This year was my 5th time starting the Centurion Running Thames Path 100. I had failed to finish in 2013, 2015 and 2016. Then I finally managed to finish it in 2017 in a time of 26:11:27. This year I was looking to better my time.
In the run up to this race I had taken a different approach to training, namely fewer overall runs but much more focus on long runs. Training had also gone quite well, I’d managed to get a good few months in and was injury free. In the few days before I was oddly calm, which is unlike me.
Before The Start
I’d tried leaving from home on the first train (6am) on a couple of prior attempt. However this always felt like making things harder. Relying on trains, a 4:30am wake up and carting bags across the underground. None of those are conducive to a easy and stress free morning. This time I’d opted to stay locally the night before.
I caught the train to Richmond and made my way to the hotel. I posted a message on the Centurion Facebook group to see who else was staying locally and asked about dinner plans.
Russell Tullet and I met up and had a pizza in a local place. Another guy on the next table who was running the race for the first time also joined us.
Back in the hotel for about 8pm, I had a quick shower, faffed around a bit and then turned in for an early night.
I woke around 6am feeling refreshed, but lazed around till 7:30.
Breakfast was a yoghurt / fruit / granola thing I’d bought the day before, some Belvita breakfast bites and a tea and coffee.
I then headed to Race HQ for the usual Centurion slick registration, kit check, drop bag process. With all that done I was ready to go.
I met a few people I knew milling about at the start, waiting for the off. Everybody was eager to get going, the weather was good and there was a general sense of excitement.
After a race briefing from James and a short countdown the horn blew and the Thames Path 100 – 2019 edition was off.
There’s generally a bit of bunching up of the first couple of miles until people start to thin out a little. After this, for the next 20 or 30 miles, I find is usually the time I chat to other runners. Everyone is still fresh and full of excitement.
I made sure, at each aid station, I grabbed a few items into a doggy bag to slowed for the next mile or so while I ate them. This minimised the time at aid stations and worked well. The other thing I did this time was to wash my face off at every change. Every indoor aid station I nipped to the lo and just splashed a few handfuls of water on myself. Probably just mental, bit I felt like it gave me a bit of a boost.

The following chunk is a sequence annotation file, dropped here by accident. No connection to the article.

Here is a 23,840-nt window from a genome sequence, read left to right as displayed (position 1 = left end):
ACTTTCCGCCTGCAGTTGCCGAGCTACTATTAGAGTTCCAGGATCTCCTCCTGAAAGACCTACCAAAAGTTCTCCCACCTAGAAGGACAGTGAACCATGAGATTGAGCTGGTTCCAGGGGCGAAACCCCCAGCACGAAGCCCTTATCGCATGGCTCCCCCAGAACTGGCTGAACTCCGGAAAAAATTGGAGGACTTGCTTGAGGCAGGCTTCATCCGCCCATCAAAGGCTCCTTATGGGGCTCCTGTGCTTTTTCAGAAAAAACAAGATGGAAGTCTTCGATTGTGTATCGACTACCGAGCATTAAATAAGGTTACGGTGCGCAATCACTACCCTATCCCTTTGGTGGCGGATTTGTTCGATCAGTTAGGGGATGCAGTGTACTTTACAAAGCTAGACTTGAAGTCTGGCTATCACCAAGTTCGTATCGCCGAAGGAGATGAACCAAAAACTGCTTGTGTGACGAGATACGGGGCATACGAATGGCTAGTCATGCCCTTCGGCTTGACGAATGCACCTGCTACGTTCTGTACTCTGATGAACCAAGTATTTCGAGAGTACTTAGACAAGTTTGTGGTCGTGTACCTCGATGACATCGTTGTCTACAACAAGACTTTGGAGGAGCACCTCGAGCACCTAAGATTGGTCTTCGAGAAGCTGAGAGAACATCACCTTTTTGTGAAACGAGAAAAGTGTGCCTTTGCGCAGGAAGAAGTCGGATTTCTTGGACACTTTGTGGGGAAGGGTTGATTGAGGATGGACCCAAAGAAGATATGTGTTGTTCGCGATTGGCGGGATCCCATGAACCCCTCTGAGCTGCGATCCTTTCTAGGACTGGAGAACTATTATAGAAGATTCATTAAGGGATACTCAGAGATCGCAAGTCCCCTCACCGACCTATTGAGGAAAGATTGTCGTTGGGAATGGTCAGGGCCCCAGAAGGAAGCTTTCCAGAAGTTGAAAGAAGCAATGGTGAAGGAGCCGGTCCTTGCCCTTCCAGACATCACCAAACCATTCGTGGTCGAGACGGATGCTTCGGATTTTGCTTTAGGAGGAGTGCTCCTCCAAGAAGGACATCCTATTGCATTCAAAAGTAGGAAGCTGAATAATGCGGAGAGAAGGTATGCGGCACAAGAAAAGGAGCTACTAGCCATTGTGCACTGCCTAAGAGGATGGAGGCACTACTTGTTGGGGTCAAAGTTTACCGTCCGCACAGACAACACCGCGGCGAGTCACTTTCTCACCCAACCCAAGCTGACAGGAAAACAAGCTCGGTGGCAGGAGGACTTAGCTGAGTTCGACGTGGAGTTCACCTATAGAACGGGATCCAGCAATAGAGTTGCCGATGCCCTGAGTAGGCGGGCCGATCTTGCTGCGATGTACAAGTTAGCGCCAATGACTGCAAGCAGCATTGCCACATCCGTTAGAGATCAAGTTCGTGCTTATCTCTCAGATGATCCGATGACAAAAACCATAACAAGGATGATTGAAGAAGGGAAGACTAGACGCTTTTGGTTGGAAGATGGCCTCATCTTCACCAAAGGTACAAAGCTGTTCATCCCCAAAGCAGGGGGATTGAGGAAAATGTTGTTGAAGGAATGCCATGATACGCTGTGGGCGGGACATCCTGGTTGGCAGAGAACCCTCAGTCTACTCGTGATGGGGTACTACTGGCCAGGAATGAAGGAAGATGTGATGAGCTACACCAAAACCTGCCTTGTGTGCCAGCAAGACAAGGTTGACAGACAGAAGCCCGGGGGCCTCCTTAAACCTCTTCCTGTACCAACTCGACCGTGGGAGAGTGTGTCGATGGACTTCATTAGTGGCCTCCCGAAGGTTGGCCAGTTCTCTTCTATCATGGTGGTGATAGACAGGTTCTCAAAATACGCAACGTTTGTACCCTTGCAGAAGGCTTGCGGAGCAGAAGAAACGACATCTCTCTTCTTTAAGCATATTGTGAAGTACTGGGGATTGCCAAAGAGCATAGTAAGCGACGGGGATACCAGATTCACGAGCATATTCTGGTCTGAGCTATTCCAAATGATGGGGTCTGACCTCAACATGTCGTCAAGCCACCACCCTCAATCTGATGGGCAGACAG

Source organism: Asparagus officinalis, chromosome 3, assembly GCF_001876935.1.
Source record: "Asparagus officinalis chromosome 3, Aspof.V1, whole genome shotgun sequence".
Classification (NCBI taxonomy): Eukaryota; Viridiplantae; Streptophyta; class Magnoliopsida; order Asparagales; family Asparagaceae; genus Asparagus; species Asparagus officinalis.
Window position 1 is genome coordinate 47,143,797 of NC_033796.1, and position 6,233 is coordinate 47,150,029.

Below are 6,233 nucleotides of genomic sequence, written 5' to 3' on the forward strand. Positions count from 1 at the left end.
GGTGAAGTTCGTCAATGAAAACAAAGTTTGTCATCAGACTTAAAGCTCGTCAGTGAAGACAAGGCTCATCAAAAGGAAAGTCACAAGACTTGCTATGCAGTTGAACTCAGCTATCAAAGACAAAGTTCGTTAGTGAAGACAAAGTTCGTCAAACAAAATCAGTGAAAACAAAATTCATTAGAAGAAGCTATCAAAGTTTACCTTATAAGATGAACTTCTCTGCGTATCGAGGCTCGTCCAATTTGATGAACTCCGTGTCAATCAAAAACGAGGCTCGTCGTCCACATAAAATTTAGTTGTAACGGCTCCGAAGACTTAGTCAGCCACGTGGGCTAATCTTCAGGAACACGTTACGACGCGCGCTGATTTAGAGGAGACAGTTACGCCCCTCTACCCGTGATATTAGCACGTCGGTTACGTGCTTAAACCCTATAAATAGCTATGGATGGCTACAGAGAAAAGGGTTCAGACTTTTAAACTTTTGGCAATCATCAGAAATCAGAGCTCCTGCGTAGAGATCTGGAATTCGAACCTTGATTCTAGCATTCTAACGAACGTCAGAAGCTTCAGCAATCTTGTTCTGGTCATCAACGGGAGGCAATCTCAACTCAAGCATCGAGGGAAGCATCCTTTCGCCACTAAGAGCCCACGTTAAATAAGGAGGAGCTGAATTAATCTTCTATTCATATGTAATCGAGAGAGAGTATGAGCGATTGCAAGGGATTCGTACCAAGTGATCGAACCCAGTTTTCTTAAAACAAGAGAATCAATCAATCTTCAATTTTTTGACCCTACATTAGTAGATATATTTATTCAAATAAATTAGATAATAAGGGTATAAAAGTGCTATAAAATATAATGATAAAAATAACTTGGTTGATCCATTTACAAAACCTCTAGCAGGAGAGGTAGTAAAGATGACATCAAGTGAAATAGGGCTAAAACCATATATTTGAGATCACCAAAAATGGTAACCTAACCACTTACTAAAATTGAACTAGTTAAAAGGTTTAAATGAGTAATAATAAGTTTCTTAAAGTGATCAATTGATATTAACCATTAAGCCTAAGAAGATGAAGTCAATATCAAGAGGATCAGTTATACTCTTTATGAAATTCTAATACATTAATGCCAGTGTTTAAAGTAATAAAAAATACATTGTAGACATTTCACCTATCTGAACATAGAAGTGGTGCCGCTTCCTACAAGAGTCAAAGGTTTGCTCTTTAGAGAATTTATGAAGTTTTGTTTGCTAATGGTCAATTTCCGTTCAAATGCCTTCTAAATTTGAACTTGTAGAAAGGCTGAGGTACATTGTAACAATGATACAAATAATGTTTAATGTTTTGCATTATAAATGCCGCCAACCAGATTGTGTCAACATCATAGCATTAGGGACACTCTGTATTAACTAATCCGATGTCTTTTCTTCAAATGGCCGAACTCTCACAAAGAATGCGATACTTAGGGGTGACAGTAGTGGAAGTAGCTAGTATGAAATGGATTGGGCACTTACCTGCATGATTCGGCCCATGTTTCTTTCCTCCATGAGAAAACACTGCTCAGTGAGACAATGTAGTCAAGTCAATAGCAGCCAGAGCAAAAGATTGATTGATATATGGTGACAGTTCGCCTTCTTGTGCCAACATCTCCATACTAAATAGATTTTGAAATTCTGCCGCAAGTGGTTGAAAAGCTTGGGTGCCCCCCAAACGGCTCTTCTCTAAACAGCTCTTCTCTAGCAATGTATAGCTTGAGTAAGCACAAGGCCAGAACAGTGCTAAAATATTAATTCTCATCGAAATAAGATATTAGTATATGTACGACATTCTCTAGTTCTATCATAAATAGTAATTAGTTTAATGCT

I’m not really a big fan of the bit through Windsor/Eton, and over the bridge, but I trudged on. I usually have a bad-ish spell at about 30-35 miles, and the same thing happened in this event. I was glad to get to the Marlow area, where there was a little detour due to some works going on. There was a short sharp shower here and by the time I stopped and put my waterproof on it was virtually over.
After the detour the next section was enjoyable and it felt like I was moving well (12 min/mile pace).
At Henley (half way point) I got my drop bag, quickly got changed and had some food. I took a small bag of talcum powder to rub on my feet before changing socks, which worked a treat. As well as clean socks I also had a spare pair of shoes for the second half. Probably took around 20 minutes getting myself sorted. and ready to move on to the night section
Out of Henley, I kept up a reasonable pace (for me, in the back half of a 100 miler), of 14-15 min/miles. Still moving well, and getting towards ‘home ground’ – Reading.
At Reading aid station I put on another layer. I knew from painful experience how cold it can get by the Thames along the section from Reading to Pangbourne (it led to a DNF of the Thames Path 100 in 2016). The section went well and before I knew it I was at Whitchurch.
There I met a friend I knew from Strava, but had never met in ‘real life’ – Giacomo Squintani. He’s a great runner, does tons of miles/week and I thought he’d be way further on, but he mentioned he was struggling on this one. We had a short chat, I wished him well and got myself prep’d and out the door towards Goring.
I kept up a decent pace after Goring for the next 15ish miles. It’s a pretty bleak section past Benson and over the fields to Clifton Hampden. I just cracked on, jogged little bits where I could and fast walked where I couldn’t.
It was getting light as I got to Abingdon at 91 miles in. I just stopped for a water bottle refill and then cracked on. This section, the last 9 miles, went really well.
Not sure if the new day and perked me up, but I was pushing on now. I covered these last 9 miles in the 32nd fastest time of runners that day – which I was really happy with. More running than not, albeit at a pretty slow pace.
A sub 24 hour finish was on, but my brain wasn’t working well and kept getting lost on the calculations. At the final section of path before turning in to the field I was amazed to see 23:15 on the clock. I pushed on for a 23:16:05 finish. A Thames Path 100 PB for me by almost 3 hours and a 100 mile PB by over 15 minutes.
Very pleased !
A few lessons learnt and things to do next time:
- Splashing / washing face at every opportunity.
- Doggy bag for aid station food.
- Don’t wear a luminous yellow hat for finish line photos.
- Build on the new training structure.
Next up is the South Downs Way 100, in 5 weeks.